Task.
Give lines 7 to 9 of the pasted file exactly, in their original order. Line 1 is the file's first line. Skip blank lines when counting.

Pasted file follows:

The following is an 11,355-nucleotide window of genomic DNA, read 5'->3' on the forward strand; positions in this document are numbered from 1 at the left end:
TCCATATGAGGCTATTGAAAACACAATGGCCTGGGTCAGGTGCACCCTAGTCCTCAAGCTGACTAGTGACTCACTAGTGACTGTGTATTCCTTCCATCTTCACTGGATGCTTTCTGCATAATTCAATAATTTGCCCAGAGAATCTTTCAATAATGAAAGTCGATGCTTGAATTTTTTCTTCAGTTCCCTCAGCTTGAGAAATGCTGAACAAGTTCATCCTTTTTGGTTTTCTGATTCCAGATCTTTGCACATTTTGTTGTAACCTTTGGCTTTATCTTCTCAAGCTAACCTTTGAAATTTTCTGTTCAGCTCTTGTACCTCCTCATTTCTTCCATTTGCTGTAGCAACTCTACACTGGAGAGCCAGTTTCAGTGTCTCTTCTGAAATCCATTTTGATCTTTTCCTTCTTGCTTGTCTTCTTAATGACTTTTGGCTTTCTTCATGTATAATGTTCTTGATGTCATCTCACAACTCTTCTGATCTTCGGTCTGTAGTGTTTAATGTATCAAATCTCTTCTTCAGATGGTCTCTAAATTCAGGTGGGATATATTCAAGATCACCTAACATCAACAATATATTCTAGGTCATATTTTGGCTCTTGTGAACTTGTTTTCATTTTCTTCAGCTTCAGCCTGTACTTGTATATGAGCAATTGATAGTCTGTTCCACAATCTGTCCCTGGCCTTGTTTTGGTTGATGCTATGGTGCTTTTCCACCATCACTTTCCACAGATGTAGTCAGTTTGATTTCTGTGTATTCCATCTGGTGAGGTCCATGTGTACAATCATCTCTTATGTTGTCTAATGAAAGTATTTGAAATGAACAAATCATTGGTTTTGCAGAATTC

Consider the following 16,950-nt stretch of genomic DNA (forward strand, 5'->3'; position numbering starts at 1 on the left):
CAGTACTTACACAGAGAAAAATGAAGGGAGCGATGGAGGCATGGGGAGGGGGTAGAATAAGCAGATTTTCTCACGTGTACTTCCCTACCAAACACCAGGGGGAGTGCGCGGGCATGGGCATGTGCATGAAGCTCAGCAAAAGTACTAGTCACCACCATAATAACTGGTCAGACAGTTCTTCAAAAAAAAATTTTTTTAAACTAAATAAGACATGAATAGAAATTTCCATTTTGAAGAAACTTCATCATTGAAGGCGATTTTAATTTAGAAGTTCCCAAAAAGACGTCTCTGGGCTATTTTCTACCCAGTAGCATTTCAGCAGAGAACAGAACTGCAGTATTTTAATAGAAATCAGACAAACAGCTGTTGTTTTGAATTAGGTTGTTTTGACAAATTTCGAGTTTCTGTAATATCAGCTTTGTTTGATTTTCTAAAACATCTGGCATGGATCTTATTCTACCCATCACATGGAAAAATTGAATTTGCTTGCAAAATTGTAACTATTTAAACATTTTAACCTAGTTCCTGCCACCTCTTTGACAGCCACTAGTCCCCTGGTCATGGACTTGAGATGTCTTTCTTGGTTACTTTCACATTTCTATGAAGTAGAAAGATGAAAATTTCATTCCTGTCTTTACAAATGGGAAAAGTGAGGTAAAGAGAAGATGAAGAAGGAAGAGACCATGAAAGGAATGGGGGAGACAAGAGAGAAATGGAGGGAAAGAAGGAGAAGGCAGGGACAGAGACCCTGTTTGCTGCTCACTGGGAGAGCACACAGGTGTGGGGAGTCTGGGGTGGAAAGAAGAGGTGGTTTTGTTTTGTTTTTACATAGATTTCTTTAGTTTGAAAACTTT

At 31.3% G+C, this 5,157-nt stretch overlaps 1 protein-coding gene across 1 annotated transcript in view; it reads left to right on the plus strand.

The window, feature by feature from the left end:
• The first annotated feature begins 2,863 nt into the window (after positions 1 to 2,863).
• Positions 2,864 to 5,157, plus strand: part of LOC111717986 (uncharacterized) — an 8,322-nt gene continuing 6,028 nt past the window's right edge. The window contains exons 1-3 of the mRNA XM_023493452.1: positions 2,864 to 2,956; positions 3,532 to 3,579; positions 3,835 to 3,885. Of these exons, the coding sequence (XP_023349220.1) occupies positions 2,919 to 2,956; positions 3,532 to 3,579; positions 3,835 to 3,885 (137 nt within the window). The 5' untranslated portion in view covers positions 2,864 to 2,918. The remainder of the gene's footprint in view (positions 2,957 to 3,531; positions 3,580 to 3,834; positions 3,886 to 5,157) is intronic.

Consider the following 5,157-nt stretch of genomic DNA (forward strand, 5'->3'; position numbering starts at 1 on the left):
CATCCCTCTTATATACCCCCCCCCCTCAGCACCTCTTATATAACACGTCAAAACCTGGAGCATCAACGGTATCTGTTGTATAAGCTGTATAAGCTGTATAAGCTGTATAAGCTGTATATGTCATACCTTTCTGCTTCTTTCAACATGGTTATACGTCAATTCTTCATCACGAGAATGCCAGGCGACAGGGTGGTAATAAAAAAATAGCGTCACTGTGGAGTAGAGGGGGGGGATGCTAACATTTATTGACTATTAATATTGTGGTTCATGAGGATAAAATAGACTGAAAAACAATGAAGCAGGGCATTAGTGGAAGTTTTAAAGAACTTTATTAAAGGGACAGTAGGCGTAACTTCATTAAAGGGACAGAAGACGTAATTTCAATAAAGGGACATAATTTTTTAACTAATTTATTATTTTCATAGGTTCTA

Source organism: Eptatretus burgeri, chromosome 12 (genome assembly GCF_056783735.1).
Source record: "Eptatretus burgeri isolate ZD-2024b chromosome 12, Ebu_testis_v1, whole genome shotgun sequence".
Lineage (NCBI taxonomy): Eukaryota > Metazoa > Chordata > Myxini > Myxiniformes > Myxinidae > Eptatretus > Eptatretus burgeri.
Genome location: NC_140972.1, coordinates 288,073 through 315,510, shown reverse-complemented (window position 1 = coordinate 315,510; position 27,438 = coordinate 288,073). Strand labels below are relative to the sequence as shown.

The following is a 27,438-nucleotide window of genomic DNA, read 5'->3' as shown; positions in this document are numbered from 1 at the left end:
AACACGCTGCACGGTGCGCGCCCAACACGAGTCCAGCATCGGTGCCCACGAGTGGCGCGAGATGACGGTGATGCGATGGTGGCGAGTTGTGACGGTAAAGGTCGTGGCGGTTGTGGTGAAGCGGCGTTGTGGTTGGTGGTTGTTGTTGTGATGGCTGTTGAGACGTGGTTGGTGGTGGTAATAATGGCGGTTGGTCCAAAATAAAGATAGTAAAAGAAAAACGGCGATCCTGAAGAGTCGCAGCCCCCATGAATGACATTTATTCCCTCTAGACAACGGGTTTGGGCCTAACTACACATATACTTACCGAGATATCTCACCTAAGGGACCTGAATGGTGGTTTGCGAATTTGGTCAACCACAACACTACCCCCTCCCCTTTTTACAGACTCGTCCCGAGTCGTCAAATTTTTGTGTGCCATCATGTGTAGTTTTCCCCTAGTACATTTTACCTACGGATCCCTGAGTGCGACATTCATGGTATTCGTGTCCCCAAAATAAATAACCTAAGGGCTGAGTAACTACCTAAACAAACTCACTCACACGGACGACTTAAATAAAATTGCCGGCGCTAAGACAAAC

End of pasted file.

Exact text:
• The first annotated feature begins 2,863 nt into the window (after positions 1 to 2,863).
• Positions 2,864 to 5,157, plus strand: part of LOC111717986 (uncharacterized) — an 8,322-nt gene continuing 6,028 nt past the window's right edge. The window contains exons 1-3 of the mRNA XM_023493452.1: positions 2,864 to 2,956; positions 3,532 to 3,579; positions 3,835 to 3,885. Of these exons, the coding sequence (XP_023349220.1) occupies positions 2,919 to 2,956; positions 3,532 to 3,579; positions 3,835 to 3,885 (137 nt within the window). The 5' untranslated portion in view covers positions 2,864 to 2,918. The remainder of the gene's footprint in view (positions 2,957 to 3,531; positions 3,580 to 3,834; positions 3,886 to 5,157) is intronic.

Consider the following 5,157-nt stretch of genomic DNA (forward strand, 5'->3'; position numbering starts at 1 on the left):